ELL Assessment for Linguistic Differences vs. Learning Disabilities
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Home› Cultures› Cambodia› Cultural Differences› Home/School Perceptions

Home/School Perceptions

Cambodian Culture American Majority Culture
Cambodian parents regard teachers and administrators as authority figures and will defer to them when there are difficult decisions to make regarding their child. Parents are expected to participate in most decisions regarding their child’s education at school. Parents have the final say.
Cambodian parents have little or no contact with the school and rely on the school system for their child’s education; hence the proverb, “First you learn respect, then your letters.” Cambodian parents view teachers as “intellectual parents” (Tith, 1990). Parents are expected to come to school for a variety of reasons including parent’s night, volunteer activities and school committee meetings.
Cambodian parents would not bring an advocate or to question a teacher’s or administrator’s professionalism. In Cambodian culture, this would show extreme disrespect. It is not uncommon to bring professional advocates to special education evaluation meetings and to question the school administrators’ decisions.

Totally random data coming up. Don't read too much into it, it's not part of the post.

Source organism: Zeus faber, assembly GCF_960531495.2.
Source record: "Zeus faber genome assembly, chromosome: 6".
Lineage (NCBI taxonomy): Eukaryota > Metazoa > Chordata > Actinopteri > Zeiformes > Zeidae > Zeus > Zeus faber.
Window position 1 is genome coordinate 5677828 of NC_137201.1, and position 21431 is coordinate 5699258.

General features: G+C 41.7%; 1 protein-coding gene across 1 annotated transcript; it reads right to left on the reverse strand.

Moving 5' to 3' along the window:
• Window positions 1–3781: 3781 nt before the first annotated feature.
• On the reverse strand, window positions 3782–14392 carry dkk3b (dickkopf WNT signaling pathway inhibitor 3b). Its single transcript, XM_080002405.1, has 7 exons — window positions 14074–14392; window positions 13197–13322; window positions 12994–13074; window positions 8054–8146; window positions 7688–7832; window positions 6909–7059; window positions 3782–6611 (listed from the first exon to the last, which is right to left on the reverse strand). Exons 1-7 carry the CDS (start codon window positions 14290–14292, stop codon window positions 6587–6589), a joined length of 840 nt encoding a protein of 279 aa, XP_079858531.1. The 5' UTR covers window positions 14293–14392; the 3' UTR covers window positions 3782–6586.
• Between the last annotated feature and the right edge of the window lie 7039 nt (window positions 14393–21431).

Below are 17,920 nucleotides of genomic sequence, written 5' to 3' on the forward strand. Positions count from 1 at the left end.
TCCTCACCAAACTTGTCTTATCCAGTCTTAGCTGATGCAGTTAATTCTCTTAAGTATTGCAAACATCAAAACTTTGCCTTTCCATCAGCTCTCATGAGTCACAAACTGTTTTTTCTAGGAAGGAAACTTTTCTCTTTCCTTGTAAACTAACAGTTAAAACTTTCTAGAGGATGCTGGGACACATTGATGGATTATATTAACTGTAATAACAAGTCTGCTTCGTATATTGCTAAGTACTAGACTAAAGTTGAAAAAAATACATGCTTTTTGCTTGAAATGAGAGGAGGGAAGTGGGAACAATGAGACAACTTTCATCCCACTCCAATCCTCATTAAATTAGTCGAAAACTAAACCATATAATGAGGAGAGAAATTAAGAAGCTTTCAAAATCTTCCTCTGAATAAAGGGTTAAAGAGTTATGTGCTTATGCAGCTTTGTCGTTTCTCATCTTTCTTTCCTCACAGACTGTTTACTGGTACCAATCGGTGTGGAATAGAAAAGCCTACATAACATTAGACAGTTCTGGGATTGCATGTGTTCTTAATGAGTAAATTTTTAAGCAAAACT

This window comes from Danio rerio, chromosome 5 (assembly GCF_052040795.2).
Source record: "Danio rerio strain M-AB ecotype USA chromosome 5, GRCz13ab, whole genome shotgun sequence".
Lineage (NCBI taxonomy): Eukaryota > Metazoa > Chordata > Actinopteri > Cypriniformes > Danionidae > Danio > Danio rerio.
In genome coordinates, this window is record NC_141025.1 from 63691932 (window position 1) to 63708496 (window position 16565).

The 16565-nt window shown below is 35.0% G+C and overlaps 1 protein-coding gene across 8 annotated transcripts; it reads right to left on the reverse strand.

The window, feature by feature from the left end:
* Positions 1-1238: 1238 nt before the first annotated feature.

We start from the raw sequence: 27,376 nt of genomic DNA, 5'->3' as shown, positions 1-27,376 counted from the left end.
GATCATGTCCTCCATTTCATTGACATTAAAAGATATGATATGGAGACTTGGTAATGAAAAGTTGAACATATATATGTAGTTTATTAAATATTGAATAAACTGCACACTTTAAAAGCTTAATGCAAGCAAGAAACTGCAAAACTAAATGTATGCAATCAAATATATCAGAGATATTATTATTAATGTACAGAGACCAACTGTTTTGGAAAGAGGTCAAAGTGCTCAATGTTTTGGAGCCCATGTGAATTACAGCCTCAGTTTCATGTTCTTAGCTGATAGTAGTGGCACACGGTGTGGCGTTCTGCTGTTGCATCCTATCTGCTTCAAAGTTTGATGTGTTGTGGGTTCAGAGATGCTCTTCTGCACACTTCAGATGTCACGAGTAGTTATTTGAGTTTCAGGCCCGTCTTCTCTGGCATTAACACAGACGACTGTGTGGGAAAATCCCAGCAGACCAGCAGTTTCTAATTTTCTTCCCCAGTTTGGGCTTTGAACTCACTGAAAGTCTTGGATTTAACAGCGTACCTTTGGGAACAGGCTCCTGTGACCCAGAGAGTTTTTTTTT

Cambodian parents, when speaking in English or through a translator tend to convey information in a non-linear style. Parent-teacher dialogue is generally conveyed in a very direct style and is conscious of time restraints.

Cambodian parents tend to emphasize respect for authority - including teachers. Looking eye-to-eye with a teacher is forbidden because it is deemed to be disrespectful.

NOTE: Teachers or administrators viewing this through the eyes of the U.S. majority-cultural perspective may assume that such behavior demonstrates something other than respect.

Children are encouraged to look a person in the eye when speaking or listening. This is considered a sign of respect or a signal that the child is listening and attending to the speaker.
Cambodian parents or their children may show reluctance or may refuse to give telephone numbers or addresses of persons to contact in the event of an emergency. Numbers given are frequently no longer in service or invalid, according to the direct experience of the fellows in this project. Parents often give accurate telephone numbers (often more than one) and addresses for contacting them in the event of an emergency.
Cambodian students often perceive that expressing oneself in the classroom is inappropriate. They may view a productive learning environment as one where everyone is very quiet (Nguyen, n.d.). Children are encouraged to give and share opinions freely in and out of the classroom.
Cambodian students are taught to value their own family’s opinion of themselves over individual achievement. They may show a high level of discomfort with individual recognition. Children value individual achievement and recognition.
Cambodians are often stoic when in pain. Children will usually tell someone or show that they are uncomfortable or in pain.
Cambodian students have a tendency not to seek help from the teacher when they do not understand something in the classroom (Walker, 1985). Children will ask for help from the teacher when they need it.

Source: Dittmeier, C., 2005.
Rhode Island Department of Public Health, Office of Minority Health, 2005.
Bempechat, J & Omori, M., 1990.

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